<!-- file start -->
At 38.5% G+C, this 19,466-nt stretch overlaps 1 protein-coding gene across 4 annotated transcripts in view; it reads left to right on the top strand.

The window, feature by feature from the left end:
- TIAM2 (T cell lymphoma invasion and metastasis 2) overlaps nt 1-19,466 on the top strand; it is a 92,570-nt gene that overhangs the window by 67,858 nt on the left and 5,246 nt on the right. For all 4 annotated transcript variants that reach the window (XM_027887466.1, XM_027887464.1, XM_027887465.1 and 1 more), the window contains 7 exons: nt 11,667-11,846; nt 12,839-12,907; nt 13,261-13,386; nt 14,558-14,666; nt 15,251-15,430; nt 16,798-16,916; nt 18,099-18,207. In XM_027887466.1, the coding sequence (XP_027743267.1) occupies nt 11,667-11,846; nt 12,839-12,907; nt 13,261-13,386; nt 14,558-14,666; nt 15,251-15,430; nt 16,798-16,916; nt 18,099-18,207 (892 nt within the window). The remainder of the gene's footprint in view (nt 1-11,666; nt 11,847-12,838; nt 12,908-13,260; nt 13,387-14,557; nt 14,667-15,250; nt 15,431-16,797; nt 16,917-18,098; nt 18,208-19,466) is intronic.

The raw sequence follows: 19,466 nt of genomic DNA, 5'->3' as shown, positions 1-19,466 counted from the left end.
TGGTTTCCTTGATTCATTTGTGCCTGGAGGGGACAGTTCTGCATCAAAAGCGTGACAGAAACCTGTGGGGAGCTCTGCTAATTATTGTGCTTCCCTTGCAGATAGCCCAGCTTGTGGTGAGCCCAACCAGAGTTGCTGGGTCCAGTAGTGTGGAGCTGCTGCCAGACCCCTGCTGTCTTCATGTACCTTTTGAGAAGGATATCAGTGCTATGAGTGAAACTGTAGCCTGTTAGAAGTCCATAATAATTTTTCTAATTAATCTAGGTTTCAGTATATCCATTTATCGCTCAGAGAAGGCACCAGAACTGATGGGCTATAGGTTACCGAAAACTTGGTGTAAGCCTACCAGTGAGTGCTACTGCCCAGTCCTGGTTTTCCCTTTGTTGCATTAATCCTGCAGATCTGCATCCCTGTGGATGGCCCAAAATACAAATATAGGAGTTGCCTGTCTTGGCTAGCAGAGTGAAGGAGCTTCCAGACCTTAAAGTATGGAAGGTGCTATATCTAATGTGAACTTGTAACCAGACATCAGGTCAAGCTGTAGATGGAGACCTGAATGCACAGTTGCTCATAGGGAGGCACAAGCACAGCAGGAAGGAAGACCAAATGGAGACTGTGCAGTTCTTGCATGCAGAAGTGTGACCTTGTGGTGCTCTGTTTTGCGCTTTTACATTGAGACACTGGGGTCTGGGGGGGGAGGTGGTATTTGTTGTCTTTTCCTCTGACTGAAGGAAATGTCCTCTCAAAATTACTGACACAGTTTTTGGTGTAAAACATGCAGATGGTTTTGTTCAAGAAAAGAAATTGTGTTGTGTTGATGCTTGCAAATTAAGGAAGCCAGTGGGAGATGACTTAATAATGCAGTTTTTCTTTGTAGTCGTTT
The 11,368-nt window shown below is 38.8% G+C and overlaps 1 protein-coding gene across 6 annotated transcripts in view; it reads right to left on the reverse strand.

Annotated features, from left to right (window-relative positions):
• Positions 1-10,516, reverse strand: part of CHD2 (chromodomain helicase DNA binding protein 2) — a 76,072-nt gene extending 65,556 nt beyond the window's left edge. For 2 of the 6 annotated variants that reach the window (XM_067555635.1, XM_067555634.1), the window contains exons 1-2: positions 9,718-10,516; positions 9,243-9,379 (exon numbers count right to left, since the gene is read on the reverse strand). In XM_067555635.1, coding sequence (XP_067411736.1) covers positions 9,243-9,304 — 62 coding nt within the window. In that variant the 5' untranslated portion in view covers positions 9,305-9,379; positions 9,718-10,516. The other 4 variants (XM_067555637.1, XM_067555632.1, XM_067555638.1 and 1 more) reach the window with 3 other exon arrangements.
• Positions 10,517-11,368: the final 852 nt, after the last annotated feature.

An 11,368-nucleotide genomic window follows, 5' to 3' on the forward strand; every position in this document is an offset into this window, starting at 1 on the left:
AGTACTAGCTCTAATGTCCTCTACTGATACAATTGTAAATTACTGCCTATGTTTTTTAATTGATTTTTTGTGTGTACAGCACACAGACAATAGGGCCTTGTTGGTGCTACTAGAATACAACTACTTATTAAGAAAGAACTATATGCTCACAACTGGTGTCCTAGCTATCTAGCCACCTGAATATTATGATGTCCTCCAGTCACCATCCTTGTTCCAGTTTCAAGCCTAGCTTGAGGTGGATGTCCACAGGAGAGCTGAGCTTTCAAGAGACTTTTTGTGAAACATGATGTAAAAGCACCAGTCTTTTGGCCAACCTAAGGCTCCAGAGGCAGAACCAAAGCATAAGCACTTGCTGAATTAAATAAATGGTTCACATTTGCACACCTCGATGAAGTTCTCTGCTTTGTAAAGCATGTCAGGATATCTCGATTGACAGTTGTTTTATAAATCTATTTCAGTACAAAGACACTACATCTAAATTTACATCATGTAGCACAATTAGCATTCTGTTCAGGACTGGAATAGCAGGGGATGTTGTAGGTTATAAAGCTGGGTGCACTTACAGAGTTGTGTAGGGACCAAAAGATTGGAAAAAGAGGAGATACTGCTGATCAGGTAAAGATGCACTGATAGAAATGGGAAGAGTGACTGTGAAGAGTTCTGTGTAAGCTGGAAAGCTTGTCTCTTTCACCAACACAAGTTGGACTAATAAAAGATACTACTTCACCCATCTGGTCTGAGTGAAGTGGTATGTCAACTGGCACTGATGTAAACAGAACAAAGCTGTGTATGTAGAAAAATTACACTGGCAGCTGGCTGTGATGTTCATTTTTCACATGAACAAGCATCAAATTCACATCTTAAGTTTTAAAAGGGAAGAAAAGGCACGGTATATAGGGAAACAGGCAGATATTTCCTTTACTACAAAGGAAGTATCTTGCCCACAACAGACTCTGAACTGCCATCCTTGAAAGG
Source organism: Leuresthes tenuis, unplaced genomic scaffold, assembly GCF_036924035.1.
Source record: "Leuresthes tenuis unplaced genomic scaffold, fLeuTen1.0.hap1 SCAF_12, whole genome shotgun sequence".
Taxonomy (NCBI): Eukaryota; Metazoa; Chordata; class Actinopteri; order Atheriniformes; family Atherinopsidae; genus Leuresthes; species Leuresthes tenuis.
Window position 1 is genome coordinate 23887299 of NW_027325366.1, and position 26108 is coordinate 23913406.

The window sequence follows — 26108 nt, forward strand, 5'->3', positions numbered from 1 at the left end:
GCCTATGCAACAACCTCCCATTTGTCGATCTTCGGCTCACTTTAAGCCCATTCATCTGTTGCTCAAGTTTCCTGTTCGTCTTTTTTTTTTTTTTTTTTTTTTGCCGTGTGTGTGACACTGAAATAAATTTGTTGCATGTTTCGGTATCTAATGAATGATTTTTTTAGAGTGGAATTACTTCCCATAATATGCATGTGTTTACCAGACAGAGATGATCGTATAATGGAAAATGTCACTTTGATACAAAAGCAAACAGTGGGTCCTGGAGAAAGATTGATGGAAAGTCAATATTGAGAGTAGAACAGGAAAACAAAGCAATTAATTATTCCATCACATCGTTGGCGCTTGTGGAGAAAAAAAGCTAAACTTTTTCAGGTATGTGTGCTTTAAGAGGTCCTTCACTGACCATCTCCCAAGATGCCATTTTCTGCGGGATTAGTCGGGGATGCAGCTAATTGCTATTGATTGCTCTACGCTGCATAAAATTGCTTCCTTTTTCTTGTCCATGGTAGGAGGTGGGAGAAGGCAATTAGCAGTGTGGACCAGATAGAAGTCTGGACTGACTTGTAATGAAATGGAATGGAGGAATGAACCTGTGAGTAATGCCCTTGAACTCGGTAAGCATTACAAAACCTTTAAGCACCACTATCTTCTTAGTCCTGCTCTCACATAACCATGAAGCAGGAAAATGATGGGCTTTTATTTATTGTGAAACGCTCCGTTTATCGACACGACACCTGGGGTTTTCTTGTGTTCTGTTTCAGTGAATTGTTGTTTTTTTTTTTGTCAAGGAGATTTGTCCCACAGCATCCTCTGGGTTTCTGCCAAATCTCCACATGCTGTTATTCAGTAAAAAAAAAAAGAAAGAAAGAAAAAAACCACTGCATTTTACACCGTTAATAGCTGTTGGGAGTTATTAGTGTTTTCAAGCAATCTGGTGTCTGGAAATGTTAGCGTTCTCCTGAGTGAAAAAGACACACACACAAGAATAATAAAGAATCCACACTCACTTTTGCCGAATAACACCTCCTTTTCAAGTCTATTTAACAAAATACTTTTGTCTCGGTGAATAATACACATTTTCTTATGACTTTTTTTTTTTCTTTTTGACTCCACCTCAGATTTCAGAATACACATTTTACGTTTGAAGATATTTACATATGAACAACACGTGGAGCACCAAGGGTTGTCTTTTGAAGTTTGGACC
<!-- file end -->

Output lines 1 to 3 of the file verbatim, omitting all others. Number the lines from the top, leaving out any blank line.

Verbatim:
At 38.5% G+C, this 19,466-nt stretch overlaps 1 protein-coding gene across 4 annotated transcripts in view; it reads left to right on the top strand.

The window, feature by feature from the left end:
- TIAM2 (T cell lymphoma invasion and metastasis 2) overlaps nt 1-19,466 on the top strand; it is a 92,570-nt gene that overhangs the window by 67,858 nt on the left and 5,246 nt on the right. For all 4 annotated transcript variants that reach the window (XM_027887466.1, XM_027887464.1, XM_027887465.1 and 1 more), the window contains 7 exons: nt 11,667-11,846; nt 12,839-12,907; nt 13,261-13,386; nt 14,558-14,666; nt 15,251-15,430; nt 16,798-16,916; nt 18,099-18,207. In XM_027887466.1, the coding sequence (XP_027743267.1) occupies nt 11,667-11,846; nt 12,839-12,907; nt 13,261-13,386; nt 14,558-14,666; nt 15,251-15,430; nt 16,798-16,916; nt 18,099-18,207 (892 nt within the window). The remainder of the gene's footprint in view (nt 1-11,666; nt 11,847-12,838; nt 12,908-13,260; nt 13,387-14,557; nt 14,667-15,250; nt 15,431-16,797; nt 16,917-18,098; nt 18,208-19,466) is intronic.